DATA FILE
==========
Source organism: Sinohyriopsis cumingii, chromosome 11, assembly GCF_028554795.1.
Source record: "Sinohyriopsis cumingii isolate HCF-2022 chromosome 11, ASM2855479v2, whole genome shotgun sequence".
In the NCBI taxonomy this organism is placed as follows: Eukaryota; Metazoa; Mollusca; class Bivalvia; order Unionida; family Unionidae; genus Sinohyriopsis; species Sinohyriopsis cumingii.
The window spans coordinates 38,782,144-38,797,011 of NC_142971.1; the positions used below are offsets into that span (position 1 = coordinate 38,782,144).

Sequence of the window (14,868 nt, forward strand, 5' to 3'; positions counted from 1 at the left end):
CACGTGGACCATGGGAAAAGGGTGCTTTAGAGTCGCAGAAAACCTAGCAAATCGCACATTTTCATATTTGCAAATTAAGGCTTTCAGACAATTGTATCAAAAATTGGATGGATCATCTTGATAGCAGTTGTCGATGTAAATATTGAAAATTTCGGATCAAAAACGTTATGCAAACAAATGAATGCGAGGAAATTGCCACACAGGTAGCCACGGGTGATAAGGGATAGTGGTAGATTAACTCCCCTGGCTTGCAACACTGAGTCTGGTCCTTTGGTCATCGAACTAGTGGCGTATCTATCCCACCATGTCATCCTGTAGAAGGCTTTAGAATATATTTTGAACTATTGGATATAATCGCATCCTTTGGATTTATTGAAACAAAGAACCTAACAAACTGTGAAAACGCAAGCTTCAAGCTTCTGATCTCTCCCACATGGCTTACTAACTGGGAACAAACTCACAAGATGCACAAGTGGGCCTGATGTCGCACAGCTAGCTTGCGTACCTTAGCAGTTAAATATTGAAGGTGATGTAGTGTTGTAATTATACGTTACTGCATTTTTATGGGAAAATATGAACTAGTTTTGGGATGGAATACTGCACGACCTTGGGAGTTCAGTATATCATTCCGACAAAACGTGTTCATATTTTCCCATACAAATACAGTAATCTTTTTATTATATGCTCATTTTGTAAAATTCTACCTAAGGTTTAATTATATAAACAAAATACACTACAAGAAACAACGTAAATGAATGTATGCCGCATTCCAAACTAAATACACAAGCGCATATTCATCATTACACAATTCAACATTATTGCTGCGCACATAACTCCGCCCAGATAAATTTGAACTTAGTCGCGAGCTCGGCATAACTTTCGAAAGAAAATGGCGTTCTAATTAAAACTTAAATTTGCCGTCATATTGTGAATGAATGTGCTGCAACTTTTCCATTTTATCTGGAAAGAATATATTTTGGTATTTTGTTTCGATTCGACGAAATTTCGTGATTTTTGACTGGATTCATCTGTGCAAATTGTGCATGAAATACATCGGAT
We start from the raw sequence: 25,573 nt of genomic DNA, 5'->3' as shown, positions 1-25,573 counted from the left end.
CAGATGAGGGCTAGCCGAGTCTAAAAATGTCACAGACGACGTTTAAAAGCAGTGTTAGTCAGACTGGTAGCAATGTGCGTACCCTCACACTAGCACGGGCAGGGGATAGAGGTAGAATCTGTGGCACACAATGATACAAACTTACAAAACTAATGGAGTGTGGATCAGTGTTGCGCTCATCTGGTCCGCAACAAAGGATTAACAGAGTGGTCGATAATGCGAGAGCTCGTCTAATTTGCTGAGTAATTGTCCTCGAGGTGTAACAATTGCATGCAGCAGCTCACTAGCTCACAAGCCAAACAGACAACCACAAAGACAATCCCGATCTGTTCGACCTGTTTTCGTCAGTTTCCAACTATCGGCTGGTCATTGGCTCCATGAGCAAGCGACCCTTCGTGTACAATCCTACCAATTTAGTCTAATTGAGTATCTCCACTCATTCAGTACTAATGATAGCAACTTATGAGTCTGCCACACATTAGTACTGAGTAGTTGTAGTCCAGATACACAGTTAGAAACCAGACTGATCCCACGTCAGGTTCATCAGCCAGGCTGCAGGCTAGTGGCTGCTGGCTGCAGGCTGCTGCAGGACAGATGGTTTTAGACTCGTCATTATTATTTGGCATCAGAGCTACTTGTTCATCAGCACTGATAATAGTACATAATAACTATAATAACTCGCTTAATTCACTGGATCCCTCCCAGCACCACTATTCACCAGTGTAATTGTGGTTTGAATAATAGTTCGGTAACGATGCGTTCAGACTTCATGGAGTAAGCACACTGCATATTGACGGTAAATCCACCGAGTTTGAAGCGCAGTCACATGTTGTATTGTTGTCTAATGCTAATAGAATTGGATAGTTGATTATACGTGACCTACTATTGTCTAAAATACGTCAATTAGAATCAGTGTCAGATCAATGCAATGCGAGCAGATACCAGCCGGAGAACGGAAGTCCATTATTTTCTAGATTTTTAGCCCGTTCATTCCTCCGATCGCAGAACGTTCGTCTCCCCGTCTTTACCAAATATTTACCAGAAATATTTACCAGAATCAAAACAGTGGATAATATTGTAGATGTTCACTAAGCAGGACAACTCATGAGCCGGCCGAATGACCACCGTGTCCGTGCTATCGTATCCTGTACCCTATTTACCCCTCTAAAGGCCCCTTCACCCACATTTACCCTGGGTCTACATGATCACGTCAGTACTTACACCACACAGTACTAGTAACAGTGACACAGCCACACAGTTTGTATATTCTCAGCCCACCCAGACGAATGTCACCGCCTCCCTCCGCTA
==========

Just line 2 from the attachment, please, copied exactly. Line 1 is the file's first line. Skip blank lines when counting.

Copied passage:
Source record: "Sinohyriopsis cumingii isolate HCF-2022 chromosome 11, ASM2855479v2, whole genome shotgun sequence".